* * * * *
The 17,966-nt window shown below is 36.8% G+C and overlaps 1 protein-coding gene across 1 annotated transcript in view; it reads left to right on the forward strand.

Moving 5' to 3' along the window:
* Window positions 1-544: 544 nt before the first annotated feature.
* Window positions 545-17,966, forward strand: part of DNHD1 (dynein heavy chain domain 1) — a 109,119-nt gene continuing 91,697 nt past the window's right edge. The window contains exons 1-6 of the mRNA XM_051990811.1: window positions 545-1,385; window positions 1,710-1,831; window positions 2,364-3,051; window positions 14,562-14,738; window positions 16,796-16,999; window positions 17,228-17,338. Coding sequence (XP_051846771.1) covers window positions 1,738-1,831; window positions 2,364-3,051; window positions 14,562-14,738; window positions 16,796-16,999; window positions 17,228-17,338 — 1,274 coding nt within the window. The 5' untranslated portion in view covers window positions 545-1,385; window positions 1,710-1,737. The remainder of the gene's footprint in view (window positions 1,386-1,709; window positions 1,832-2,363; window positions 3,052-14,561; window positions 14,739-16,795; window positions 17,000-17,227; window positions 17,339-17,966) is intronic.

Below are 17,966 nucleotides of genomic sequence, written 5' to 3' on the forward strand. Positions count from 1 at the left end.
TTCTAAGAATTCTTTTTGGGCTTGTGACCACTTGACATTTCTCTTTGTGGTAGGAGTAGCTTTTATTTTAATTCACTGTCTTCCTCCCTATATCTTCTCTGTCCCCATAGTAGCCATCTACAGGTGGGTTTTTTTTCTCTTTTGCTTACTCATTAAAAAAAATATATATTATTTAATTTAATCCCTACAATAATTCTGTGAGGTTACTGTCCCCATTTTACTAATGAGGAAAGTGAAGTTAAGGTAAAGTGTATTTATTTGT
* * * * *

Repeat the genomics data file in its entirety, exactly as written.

The 17,966-nt window shown below is 36.8% G+C and overlaps 1 protein-coding gene across 1 annotated transcript in view; it reads left to right on the forward strand.

Moving 5' to 3' along the window:
* Window positions 1-544: 544 nt before the first annotated feature.
* Window positions 545-17,966, forward strand: part of DNHD1 (dynein heavy chain domain 1) — a 109,119-nt gene continuing 91,697 nt past the window's right edge. The window contains exons 1-6 of the mRNA XM_051990811.1: window positions 545-1,385; window positions 1,710-1,831; window positions 2,364-3,051; window positions 14,562-14,738; window positions 16,796-16,999; window positions 17,228-17,338. Coding sequence (XP_051846771.1) covers window positions 1,738-1,831; window positions 2,364-3,051; window positions 14,562-14,738; window positions 16,796-16,999; window positions 17,228-17,338 — 1,274 coding nt within the window. The 5' untranslated portion in view covers window positions 545-1,385; window positions 1,710-1,737. The remainder of the gene's footprint in view (window positions 1,386-1,709; window positions 1,832-2,363; window positions 3,052-14,561; window positions 14,739-16,795; window positions 17,000-17,227; window positions 17,339-17,966) is intronic.

Below are 17,966 nucleotides of genomic sequence, written 5' to 3' on the forward strand. Positions count from 1 at the left end.
TTCTAAGAATTCTTTTTGGGCTTGTGACCACTTGACATTTCTCTTTGTGGTAGGAGTAGCTTTTATTTTAATTCACTGTCTTCCTCCCTATATCTTCTCTGTCCCCATAGTAGCCATCTACAGGTGGGTTTTTTTTCTCTTTTGCTTACTCATTAAAAAAAATATATATTATTTAATTTAATCCCTACAATAATTCTGTGAGGTTACTGTCCCCATTTTACTAATGAGGAAAGTGAAGTTAAGGTAAAGTGTATTTATTTGT